The Fading Family
For millennia the family has stood as the central institution of society—often changing, but always essential. But across the world, from China to North America, and particularly in Europe, family ties are weakening, with the potential to undermine one of the last few precious bits of privacy and intimacy.
Margaret Mead once said, “no matter how many communes anyone invents, the family always creeps back.” But today’s trajectory is not promising. Even before the Covid-19 pandemic, family formation and birth rates were declining throughout much of the world, not just in most of the West and East Asia, but also in parts of South American and the Middle East.
The ongoing pandemic appears to be driving birth rates globally down even further, and the longer it lasts, the greater possibility that familial implosion will get far worse, and perhaps intractable. Brookings predicts that COVID will result in 300,000 to 500,000 fewer U.S. births in 2021. Marriage rates have dropped significantly to 35 year lows.
The Surprising Demographic Crisis
It’s been a half century since Stanford biologist Paul Ehrlich’s Population Bomb (1968) prophesied a surge of population that would foster Malthusian mass starvation, which echoed the premise of lurid book called Famine 1975! Ehrlich and his acolytes urged extreme measures to stave off disaster, including adding sterilant into the water supply. Similar conclusions were drawn four years later in the corporate-sponsored Club of Rome report, which embraced an agenda of austerity and retrenchment to stave off population-driven mass starvation and social chaos.
These predictions turned out to be vastly exaggerated, with a rapid decline in global hunger. The anticipated population explosion is morphing into something more like an implosion, with much of the world now facing population stagnation, and even contraction. As birth rates have dropped, the only thing holding up population figures in many places is longer lifespans, though recent data suggests these may be getting shorter again .
These trends can be felt in the United States, where the birthrate is sinking. U.S. population growth among the cohort aged between 16 and 64 has dropped from 20 percent in the 1980s to less than 5 percent in the last decade. This is particularly bad for the future of an economy dependent on new workers and consumers.
This demographic transition is even more marked in Japan, South Korea, Taiwan, and much of Europe, where finding younger workers is becoming a major problem for employers and could result in higher costs or increased movement of jobs to more fecund countries. As the employment base shrinks, some countries, such as Germany, have raised taxes on the existing labor force to pay for the swelling ranks of retirees.
Similar patterns can be seen in China. Expanding workforces like China’s—which grew by 380 million between 1980 and 2012—drove a world-shattering economic boom. Now, this resource is already in peril; birthrates have cratered to historic lows. China’s working-age population (those between 15 and 64 years old) peaked in 2011 and is projected to drop 23 percent by 2050. This plunge will be exacerbated by the effects of the now discarded one-child policy, which led to the aborting of an estimated 37 million Chinese girls since it came into effect in 1980. By 2050, China is projected to have 60 million fewer people under age fifteen, a loss approximately the size of Italy’s total population. The ratio of retirees to working people is expected to have more than tripled by then, which would be one of the most rapid demographic shifts in history, and by 2050 will be roughly 20 percent higher than that of the U.S.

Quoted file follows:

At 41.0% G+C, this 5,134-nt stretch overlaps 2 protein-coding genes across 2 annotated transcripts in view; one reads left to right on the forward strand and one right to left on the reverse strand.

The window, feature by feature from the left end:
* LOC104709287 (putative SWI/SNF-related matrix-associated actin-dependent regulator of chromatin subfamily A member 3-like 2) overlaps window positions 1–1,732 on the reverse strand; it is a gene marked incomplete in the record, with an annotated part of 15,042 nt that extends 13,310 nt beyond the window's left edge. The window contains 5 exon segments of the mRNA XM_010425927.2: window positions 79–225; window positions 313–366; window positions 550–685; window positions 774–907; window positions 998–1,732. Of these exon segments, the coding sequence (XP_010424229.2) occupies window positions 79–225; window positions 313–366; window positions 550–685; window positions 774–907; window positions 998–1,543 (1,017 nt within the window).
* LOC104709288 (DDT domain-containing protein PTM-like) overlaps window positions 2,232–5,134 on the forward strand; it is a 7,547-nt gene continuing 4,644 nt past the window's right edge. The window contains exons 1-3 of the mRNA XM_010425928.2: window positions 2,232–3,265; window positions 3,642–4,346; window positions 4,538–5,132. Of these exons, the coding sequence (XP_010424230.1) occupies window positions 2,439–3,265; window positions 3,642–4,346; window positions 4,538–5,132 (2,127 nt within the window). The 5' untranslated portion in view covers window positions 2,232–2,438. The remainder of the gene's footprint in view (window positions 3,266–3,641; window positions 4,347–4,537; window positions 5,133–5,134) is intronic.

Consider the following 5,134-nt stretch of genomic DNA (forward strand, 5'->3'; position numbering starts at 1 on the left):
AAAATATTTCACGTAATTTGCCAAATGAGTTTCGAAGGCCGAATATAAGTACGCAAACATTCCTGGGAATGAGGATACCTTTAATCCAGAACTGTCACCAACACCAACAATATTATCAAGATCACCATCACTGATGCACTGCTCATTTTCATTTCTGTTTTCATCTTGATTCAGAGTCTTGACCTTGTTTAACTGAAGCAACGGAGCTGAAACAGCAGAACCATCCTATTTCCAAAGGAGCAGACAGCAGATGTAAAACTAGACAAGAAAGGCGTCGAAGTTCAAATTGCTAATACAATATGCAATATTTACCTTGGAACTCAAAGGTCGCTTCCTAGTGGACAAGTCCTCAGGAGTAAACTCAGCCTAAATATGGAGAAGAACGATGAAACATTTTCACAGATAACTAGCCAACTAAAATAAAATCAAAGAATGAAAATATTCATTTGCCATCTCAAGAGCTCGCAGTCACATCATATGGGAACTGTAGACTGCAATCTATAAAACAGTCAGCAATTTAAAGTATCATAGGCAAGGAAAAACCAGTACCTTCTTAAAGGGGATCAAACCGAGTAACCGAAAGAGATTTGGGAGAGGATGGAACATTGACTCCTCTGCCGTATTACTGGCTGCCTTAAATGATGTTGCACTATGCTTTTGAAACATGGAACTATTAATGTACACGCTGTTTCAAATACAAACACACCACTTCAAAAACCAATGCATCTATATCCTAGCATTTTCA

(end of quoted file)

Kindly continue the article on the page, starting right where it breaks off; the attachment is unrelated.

These grim statistics have created an imbalance between the sexes that could pose an existential threat to President Xi’s “China dream,” and perhaps to the stability of the Communist state. But China is not the only Asian powerhouse with diminishing workforces, low fertility rates and marriage rates. Japan, Korea, Taiwan and Singapore all face similar threats.
Goodbye to the “Republic of Children”
Today’s demographic stagnation represents a throwback to earlier times. After the relative buoyant growth in Classical times, the Middle Ages also were a period of global demographic stagnation, caused by famine, pestilence, pervasive celibacy and poverty. Population growth soared with the rise of liberal capitalism in the Early Modern period, aided by changing attitudes toward motherhood, children, and families. Simon Schama describes the Netherlands, the fount of this transition, as a “Republic of Children” built around the nuclear family. The medieval obsession with the Virgin Mother and the unrealistic cherubim typical of Renaissance painting were replaced with domestic images characterized by “uncompromising earthiness.”
We now seem to be moving away from those values, and as in the Middle Ages, becoming less centered around the family. Serfs at least had religion and a sense of community; our societies have become increasingly lonely, with single men hit hardest and children, often without two parents or any siblings, and chained to social media, increasingly isolated around the world. In the U.S. since 1960, the percentage of people in the United States living alone has grown from about 12 percent to 28 percent. Even intimacy is on its way out, particularly among the young; the once swinging age groups now are suffering a “sex recession.”
Read the rest of this piece at American Mind.
Joel Kotkin is the author of The Coming of Neo-Feudalism: A Warning to the Global Middle Class. He is the Presidential Fellow in Urban Futures at Chapman University and Executive Director for Urban Reform Institute. Learn more at joelkotkin.com and follow him on Twitter @joelkotkin.
Image by Michelle Raponi from Pixabay.